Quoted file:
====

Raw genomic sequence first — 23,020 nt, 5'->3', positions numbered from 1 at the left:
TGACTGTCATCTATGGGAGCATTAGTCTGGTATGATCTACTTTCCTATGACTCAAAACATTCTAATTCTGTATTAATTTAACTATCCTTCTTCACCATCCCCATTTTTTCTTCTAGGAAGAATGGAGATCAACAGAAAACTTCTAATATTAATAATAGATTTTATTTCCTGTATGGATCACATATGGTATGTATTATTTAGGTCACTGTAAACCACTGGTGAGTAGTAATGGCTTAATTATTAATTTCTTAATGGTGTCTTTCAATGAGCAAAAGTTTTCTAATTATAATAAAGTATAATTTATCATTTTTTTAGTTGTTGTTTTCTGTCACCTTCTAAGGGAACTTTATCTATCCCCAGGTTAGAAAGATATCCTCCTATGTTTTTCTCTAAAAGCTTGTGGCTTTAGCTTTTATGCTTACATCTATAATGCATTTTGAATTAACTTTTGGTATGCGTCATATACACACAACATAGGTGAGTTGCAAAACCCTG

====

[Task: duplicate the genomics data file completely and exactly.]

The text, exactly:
Raw genomic sequence first — 23,020 nt, 5'->3', positions numbered from 1 at the left:
TGACTGTCATCTATGGGAGCATTAGTCTGGTATGATCTACTTTCCTATGACTCAAAACATTCTAATTCTGTATTAATTTAACTATCCTTCTTCACCATCCCCATTTTTTCTTCTAGGAAGAATGGAGATCAACAGAAAACTTCTAATATTAATAATAGATTTTATTTCCTGTATGGATCACATATGGTATGTATTATTTAGGTCACTGTAAACCACTGGTGAGTAGTAATGGCTTAATTATTAATTTCTTAATGGTGTCTTTCAATGAGCAAAAGTTTTCTAATTATAATAAAGTATAATTTATCATTTTTTTAGTTGTTGTTTTCTGTCACCTTCTAAGGGAACTTTATCTATCCCCAGGTTAGAAAGATATCCTCCTATGTTTTTCTCTAAAAGCTTGTGGCTTTAGCTTTTATGCTTACATCTATAATGCATTTTGAATTAACTTTTGGTATGCGTCATATACACACAACATAGGTGAGTTGCAAAACCCTG